Like most of the world, Rasenna is generally even-handed when it comes to the rights, privileges and powers of men and women. Gender-based division of labor such as “the man does the field work and the woman does the house work” is certainly common as a practical matter; if the man of the house is a burlier laborer, he’s better suited to plow and harvest. But there are few hard-and-fast cultural rules restricting one position or rank to one gender or the other. Women act as mercenaries, priests, heads of Houses — even the title of “Prince” is gender-agnostic. Conversely, men can take “feminine” positions such as midwives, and even courtesans.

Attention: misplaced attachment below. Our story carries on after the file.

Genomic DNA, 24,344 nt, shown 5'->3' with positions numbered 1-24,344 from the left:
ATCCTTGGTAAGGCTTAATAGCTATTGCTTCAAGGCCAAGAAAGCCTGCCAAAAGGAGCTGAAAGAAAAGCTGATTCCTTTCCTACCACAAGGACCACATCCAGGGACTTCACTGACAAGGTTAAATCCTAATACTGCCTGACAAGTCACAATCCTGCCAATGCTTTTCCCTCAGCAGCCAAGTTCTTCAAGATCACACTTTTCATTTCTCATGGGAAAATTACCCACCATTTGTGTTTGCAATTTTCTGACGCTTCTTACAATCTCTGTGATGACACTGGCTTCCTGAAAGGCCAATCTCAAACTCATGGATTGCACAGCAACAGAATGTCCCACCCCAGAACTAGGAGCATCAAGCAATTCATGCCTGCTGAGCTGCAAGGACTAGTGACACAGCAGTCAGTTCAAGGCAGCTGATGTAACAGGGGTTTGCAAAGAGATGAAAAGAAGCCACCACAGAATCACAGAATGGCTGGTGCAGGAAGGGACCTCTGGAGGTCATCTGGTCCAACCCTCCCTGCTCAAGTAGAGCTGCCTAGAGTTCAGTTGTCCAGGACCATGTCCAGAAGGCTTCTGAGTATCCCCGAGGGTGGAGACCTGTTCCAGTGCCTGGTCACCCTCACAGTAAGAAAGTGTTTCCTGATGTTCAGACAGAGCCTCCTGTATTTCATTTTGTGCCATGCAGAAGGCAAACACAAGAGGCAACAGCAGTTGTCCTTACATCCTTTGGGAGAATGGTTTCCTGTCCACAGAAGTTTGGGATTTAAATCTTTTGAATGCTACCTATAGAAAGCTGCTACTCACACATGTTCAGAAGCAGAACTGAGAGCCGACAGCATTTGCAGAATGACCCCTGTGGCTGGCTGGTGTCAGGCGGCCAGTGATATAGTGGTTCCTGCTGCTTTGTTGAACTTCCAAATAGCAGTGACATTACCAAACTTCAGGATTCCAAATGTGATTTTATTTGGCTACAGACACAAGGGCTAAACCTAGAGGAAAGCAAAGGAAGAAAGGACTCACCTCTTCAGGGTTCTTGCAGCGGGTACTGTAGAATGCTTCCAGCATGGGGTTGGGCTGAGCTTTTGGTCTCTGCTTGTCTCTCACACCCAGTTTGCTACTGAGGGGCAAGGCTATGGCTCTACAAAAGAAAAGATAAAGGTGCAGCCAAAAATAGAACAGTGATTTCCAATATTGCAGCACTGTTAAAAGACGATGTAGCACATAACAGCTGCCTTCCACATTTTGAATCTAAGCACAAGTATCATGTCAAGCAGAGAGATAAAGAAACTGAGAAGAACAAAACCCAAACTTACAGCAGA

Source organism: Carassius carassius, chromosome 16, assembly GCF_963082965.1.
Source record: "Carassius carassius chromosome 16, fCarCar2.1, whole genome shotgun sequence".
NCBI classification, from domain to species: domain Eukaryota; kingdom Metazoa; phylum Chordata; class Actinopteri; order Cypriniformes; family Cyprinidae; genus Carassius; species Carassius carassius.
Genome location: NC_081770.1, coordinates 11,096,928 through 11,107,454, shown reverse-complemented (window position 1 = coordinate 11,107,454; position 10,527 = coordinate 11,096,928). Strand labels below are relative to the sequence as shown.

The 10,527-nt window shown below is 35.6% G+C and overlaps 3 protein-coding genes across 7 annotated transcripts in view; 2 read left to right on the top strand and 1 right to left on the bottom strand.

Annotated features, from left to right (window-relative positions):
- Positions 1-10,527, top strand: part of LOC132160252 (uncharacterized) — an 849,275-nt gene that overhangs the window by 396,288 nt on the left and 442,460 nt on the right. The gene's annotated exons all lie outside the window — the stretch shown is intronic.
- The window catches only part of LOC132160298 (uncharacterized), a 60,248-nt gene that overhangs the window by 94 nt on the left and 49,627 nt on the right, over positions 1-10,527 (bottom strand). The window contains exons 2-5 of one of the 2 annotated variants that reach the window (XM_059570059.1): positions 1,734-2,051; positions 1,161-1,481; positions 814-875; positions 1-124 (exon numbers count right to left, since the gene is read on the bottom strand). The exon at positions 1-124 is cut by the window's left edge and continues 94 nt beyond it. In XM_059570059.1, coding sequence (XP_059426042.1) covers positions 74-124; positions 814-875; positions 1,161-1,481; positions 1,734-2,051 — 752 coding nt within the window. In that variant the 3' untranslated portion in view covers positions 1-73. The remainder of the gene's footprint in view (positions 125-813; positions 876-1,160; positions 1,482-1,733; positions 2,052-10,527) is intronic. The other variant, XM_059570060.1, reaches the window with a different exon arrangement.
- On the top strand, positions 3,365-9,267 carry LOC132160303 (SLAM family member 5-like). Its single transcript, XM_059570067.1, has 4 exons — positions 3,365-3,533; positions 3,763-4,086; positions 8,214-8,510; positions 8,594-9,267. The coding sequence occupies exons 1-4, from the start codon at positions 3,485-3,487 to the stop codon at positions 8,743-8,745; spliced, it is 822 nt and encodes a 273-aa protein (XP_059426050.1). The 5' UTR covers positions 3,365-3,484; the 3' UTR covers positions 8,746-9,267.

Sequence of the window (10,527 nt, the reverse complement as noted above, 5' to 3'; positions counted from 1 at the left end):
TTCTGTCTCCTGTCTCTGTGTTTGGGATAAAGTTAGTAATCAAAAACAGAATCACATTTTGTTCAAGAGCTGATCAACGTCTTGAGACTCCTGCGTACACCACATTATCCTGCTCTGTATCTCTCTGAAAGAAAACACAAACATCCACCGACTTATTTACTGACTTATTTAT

As with anything in Rasenna, though, things can vary between principality or House. In some places, it is considerably scandalous for a young girl to take up the sword or bow as a profession, and in some Houses daughters are intended to marry well rather than inherit positions of power. The pressures on young men can be equally variable, with certain professions frowned on as “unmanly.” Thus, characters can arise from any background, as oppressive as meets the player’s needs.
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